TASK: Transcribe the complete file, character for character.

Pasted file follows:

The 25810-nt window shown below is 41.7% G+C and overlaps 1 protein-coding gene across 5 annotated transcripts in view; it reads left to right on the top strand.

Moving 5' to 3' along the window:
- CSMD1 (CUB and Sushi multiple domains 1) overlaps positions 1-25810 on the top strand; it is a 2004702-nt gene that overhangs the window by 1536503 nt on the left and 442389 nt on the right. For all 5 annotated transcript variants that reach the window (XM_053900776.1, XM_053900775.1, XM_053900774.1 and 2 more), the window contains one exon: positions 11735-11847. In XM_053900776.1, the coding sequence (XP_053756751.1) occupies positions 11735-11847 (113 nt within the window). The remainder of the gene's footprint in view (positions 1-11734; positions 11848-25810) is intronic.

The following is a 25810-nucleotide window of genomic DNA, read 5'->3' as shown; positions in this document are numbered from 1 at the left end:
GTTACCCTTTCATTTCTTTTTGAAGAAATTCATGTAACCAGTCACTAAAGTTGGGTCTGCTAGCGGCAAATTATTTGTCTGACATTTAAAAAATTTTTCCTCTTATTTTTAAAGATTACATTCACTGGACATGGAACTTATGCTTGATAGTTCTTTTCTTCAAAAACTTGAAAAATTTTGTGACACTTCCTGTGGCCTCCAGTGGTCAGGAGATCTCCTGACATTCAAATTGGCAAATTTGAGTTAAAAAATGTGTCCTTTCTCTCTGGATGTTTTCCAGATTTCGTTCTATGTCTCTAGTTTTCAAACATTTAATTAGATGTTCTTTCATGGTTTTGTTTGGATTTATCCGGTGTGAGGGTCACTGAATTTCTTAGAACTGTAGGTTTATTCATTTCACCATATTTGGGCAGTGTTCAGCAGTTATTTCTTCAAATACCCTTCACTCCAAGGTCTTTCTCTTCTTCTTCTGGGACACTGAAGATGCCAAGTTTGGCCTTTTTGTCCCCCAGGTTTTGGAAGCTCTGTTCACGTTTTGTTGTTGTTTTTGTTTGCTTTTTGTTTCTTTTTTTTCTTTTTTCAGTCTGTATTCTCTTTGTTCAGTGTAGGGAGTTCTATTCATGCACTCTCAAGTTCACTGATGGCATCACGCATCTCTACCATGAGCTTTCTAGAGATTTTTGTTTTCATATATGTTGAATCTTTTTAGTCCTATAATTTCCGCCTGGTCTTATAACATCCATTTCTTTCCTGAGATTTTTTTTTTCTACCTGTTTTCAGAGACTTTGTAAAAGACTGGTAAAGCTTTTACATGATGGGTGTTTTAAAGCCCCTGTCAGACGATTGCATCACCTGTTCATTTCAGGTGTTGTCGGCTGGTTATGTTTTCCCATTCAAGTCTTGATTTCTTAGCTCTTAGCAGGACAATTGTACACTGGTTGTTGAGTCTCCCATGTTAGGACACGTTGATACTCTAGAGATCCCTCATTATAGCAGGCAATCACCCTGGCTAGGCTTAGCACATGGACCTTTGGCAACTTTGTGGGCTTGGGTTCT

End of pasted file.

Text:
The 25810-nt window shown below is 41.7% G+C and overlaps 1 protein-coding gene across 5 annotated transcripts in view; it reads left to right on the top strand.

Moving 5' to 3' along the window:
- CSMD1 (CUB and Sushi multiple domains 1) overlaps positions 1-25810 on the top strand; it is a 2004702-nt gene that overhangs the window by 1536503 nt on the left and 442389 nt on the right. For all 5 annotated transcript variants that reach the window (XM_053900776.1, XM_053900775.1, XM_053900774.1 and 2 more), the window contains one exon: positions 11735-11847. In XM_053900776.1, the coding sequence (XP_053756751.1) occupies positions 11735-11847 (113 nt within the window). The remainder of the gene's footprint in view (positions 1-11734; positions 11848-25810) is intronic.

The following is a 25810-nucleotide window of genomic DNA, read 5'->3' as shown; positions in this document are numbered from 1 at the left end:
GTTACCCTTTCATTTCTTTTTGAAGAAATTCATGTAACCAGTCACTAAAGTTGGGTCTGCTAGCGGCAAATTATTTGTCTGACATTTAAAAAATTTTTCCTCTTATTTTTAAAGATTACATTCACTGGACATGGAACTTATGCTTGATAGTTCTTTTCTTCAAAAACTTGAAAAATTTTGTGACACTTCCTGTGGCCTCCAGTGGTCAGGAGATCTCCTGACATTCAAATTGGCAAATTTGAGTTAAAAAATGTGTCCTTTCTCTCTGGATGTTTTCCAGATTTCGTTCTATGTCTCTAGTTTTCAAACATTTAATTAGATGTTCTTTCATGGTTTTGTTTGGATTTATCCGGTGTGAGGGTCACTGAATTTCTTAGAACTGTAGGTTTATTCATTTCACCATATTTGGGCAGTGTTCAGCAGTTATTTCTTCAAATACCCTTCACTCCAAGGTCTTTCTCTTCTTCTTCTGGGACACTGAAGATGCCAAGTTTGGCCTTTTTGTCCCCCAGGTTTTGGAAGCTCTGTTCACGTTTTGTTGTTGTTTTTGTTTGCTTTTTGTTTCTTTTTTTTCTTTTTTCAGTCTGTATTCTCTTTGTTCAGTGTAGGGAGTTCTATTCATGCACTCTCAAGTTCACTGATGGCATCACGCATCTCTACCATGAGCTTTCTAGAGATTTTTGTTTTCATATATGTTGAATCTTTTTAGTCCTATAATTTCCGCCTGGTCTTATAACATCCATTTCTTTCCTGAGATTTTTTTTTTCTACCTGTTTTCAGAGACTTTGTAAAAGACTGGTAAAGCTTTTACATGATGGGTGTTTTAAAGCCCCTGTCAGACGATTGCATCACCTGTTCATTTCAGGTGTTGTCGGCTGGTTATGTTTTCCCATTCAAGTCTTGATTTCTTAGCTCTTAGCAGGACAATTGTACACTGGTTGTTGAGTCTCCCATGTTAGGACACGTTGATACTCTAGAGATCCCTCATTATAGCAGGCAATCACCCTGGCTAGGCTTAGCACATGGACCTTTGGCAACTTTGTGGGCTTGGGTTCT